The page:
This saucer was reconstructed from 12 fragments that were excavated at one of the digs on the Commonwealth Block between 1988 and 2003. It is decorated with a pattern known as 'Camilla'.

Numerous crockery pieces were found all over the Little Lon site. Crockery gives us a glimpse of everyday life in Melbourne in the 1880s. In the houses around Little Lon, residents used decorated crockery. Most pieces were cheap earthenware or stoneware, yet provided colour and cheer. Only a few could afford to buy matching sets, and most china was probably acquired second-hand. Some were once expensive pieces. Householders mixed and matched their crockery from the great range of mass-produced designs available. 'Blue and white' and the 'willow' pattern, was the most popular choice and was produced by English potteries from 1790.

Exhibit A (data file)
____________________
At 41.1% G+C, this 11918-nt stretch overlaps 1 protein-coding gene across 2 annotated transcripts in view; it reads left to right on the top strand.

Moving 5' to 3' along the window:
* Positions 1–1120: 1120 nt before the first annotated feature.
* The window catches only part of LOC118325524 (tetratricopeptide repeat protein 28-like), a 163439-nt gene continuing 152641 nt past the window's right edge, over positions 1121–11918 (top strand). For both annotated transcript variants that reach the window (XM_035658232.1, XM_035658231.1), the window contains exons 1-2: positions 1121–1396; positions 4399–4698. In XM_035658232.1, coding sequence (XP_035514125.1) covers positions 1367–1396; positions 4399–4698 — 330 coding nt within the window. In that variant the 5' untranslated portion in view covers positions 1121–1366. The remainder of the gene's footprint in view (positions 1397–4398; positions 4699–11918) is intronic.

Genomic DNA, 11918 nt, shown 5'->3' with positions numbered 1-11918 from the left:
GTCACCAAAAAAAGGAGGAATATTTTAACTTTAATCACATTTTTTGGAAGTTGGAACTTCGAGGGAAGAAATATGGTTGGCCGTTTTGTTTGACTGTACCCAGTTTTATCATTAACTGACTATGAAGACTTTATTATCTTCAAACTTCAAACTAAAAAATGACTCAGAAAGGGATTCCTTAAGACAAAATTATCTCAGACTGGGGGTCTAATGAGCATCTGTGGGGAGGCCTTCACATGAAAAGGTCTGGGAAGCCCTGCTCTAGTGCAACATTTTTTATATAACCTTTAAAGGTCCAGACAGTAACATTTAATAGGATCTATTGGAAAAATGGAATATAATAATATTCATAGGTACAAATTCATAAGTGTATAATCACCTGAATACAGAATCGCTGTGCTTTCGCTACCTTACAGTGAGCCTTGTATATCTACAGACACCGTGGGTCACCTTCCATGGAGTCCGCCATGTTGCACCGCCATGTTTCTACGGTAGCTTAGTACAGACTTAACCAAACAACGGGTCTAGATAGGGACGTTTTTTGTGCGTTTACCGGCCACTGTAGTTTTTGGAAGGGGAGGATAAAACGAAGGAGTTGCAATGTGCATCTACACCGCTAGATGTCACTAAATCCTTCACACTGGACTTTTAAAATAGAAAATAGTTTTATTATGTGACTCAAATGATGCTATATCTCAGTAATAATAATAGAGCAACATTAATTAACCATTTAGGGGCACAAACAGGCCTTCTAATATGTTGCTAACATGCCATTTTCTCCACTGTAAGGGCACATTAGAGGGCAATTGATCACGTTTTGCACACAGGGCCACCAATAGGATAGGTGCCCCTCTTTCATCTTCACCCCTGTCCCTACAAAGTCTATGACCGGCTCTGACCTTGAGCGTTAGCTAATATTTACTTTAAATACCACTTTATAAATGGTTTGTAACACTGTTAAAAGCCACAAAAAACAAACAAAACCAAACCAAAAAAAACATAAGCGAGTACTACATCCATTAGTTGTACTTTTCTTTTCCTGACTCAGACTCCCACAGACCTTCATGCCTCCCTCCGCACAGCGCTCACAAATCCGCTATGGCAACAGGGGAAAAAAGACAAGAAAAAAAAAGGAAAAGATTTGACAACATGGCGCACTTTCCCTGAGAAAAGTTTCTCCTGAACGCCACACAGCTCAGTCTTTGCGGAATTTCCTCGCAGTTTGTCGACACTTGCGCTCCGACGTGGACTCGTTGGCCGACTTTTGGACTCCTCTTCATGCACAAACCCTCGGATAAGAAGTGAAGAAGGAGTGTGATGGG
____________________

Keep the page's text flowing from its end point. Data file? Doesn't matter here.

Physical Description

This is a saucer which has been reconstructed form 12 fragments, the pieces that are missing have been filled in. There is a green on white underglaze transfer printed floral/abstract design on the rim and base. The saucer has curved rim with no well.

Physical Description

12 fragments of ceramic saucer adhered together. Green on white underglaze transfer printed floral/ abstract design on rim and base. Manufacturers mark underneath base reads 'Copeland Late Spode', with production number '11'. Saucer has curved rim with no well. Pattern: 'Camilla'. Restored by Conservation for Myer China and Glass Exhibition, April 1998. See photocopied material in Supp.File 04/55/-/35/-

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